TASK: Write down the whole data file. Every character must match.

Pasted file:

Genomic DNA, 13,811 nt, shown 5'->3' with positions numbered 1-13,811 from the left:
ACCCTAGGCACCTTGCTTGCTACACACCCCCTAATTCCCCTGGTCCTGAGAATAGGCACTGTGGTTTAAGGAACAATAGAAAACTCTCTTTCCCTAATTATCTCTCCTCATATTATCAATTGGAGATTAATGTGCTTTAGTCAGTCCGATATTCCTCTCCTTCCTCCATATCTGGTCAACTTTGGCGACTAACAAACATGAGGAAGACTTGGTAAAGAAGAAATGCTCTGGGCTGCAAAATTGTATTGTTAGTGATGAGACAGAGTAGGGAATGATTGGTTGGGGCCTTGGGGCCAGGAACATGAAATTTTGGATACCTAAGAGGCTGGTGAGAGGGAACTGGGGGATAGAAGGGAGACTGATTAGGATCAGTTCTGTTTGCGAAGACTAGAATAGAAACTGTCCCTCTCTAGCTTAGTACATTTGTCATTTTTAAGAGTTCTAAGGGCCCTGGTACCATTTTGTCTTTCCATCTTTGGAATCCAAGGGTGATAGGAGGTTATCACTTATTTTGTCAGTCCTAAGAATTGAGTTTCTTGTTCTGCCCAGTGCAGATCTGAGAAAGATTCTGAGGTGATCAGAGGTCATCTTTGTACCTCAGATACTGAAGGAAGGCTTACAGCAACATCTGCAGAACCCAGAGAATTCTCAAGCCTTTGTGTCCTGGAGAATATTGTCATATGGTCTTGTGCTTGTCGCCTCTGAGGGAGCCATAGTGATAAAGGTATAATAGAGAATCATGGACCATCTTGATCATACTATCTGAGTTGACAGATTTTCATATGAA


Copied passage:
Genomic DNA, 13,811 nt, shown 5'->3' with positions numbered 1-13,811 from the left:
ACCCTAGGCACCTTGCTTGCTACACACCCCCTAATTCCCCTGGTCCTGAGAATAGGCACTGTGGTTTAAGGAACAATAGAAAACTCTCTTTCCCTAATTATCTCTCCTCATATTATCAATTGGAGATTAATGTGCTTTAGTCAGTCCGATATTCCTCTCCTTCCTCCATATCTGGTCAACTTTGGCGACTAACAAACATGAGGAAGACTTGGTAAAGAAGAAATGCTCTGGGCTGCAAAATTGTATTGTTAGTGATGAGACAGAGTAGGGAATGATTGGTTGGGGCCTTGGGGCCAGGAACATGAAATTTTGGATACCTAAGAGGCTGGTGAGAGGGAACTGGGGGATAGAAGGGAGACTGATTAGGATCAGTTCTGTTTGCGAAGACTAGAATAGAAACTGTCCCTCTCTAGCTTAGTACATTTGTCATTTTTAAGAGTTCTAAGGGCCCTGGTACCATTTTGTCTTTCCATCTTTGGAATCCAAGGGTGATAGGAGGTTATCACTTATTTTGTCAGTCCTAAGAATTGAGTTTCTTGTTCTGCCCAGTGCAGATCTGAGAAAGATTCTGAGGTGATCAGAGGTCATCTTTGTACCTCAGATACTGAAGGAAGGCTTACAGCAACATCTGCAGAACCCAGAGAATTCTCAAGCCTTTGTGTCCTGGAGAATATTGTCATATGGTCTTGTGCTTGTCGCCTCTGAGGGAGCCATAGTGATAAAGGTATAATAGAGAATCATGGACCATCTTGATCATACTATCTGAGTTGACAGATTTTCATATGAA